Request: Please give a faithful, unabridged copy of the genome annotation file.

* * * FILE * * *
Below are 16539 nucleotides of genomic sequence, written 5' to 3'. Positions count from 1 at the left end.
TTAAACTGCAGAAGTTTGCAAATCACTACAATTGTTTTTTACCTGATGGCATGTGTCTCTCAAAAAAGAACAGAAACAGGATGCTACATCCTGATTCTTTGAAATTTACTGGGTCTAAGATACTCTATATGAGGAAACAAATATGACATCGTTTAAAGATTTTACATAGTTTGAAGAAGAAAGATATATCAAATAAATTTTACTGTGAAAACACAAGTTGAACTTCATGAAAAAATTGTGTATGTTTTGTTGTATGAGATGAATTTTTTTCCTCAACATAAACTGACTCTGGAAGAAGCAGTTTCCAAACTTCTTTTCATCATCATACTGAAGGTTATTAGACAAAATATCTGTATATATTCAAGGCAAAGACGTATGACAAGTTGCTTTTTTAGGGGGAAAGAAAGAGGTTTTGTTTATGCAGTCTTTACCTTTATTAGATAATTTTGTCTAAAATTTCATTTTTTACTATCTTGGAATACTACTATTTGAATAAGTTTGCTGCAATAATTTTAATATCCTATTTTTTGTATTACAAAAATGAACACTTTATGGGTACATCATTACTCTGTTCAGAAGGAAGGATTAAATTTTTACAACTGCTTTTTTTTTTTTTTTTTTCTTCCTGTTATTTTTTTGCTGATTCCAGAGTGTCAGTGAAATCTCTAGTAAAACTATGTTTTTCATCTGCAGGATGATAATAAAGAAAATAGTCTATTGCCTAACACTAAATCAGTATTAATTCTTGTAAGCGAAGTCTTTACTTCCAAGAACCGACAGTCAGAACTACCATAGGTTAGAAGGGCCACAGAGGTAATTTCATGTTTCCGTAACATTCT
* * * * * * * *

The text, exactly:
Below are 16539 nucleotides of genomic sequence, written 5' to 3'. Positions count from 1 at the left end.
TTAAACTGCAGAAGTTTGCAAATCACTACAATTGTTTTTTACCTGATGGCATGTGTCTCTCAAAAAAGAACAGAAACAGGATGCTACATCCTGATTCTTTGAAATTTACTGGGTCTAAGATACTCTATATGAGGAAACAAATATGACATCGTTTAAAGATTTTACATAGTTTGAAGAAGAAAGATATATCAAATAAATTTTACTGTGAAAACACAAGTTGAACTTCATGAAAAAATTGTGTATGTTTTGTTGTATGAGATGAATTTTTTTCCTCAACATAAACTGACTCTGGAAGAAGCAGTTTCCAAACTTCTTTTCATCATCATACTGAAGGTTATTAGACAAAATATCTGTATATATTCAAGGCAAAGACGTATGACAAGTTGCTTTTTTAGGGGGAAAGAAAGAGGTTTTGTTTATGCAGTCTTTACCTTTATTAGATAATTTTGTCTAAAATTTCATTTTTTACTATCTTGGAATACTACTATTTGAATAAGTTTGCTGCAATAATTTTAATATCCTATTTTTTGTATTACAAAAATGAACACTTTATGGGTACATCATTACTCTGTTCAGAAGGAAGGATTAAATTTTTACAACTGCTTTTTTTTTTTTTTTTTTCTTCCTGTTATTTTTTTGCTGATTCCAGAGTGTCAGTGAAATCTCTAGTAAAACTATGTTTTTCATCTGCAGGATGATAATAAAGAAAATAGTCTATTGCCTAACACTAAATCAGTATTAATTCTTGTAAGCGAAGTCTTTACTTCCAAGAACCGACAGTCAGAACTACCATAGGTTAGAAGGGCCACAGAGGTAATTTCATGTTTCCGTAACATTCT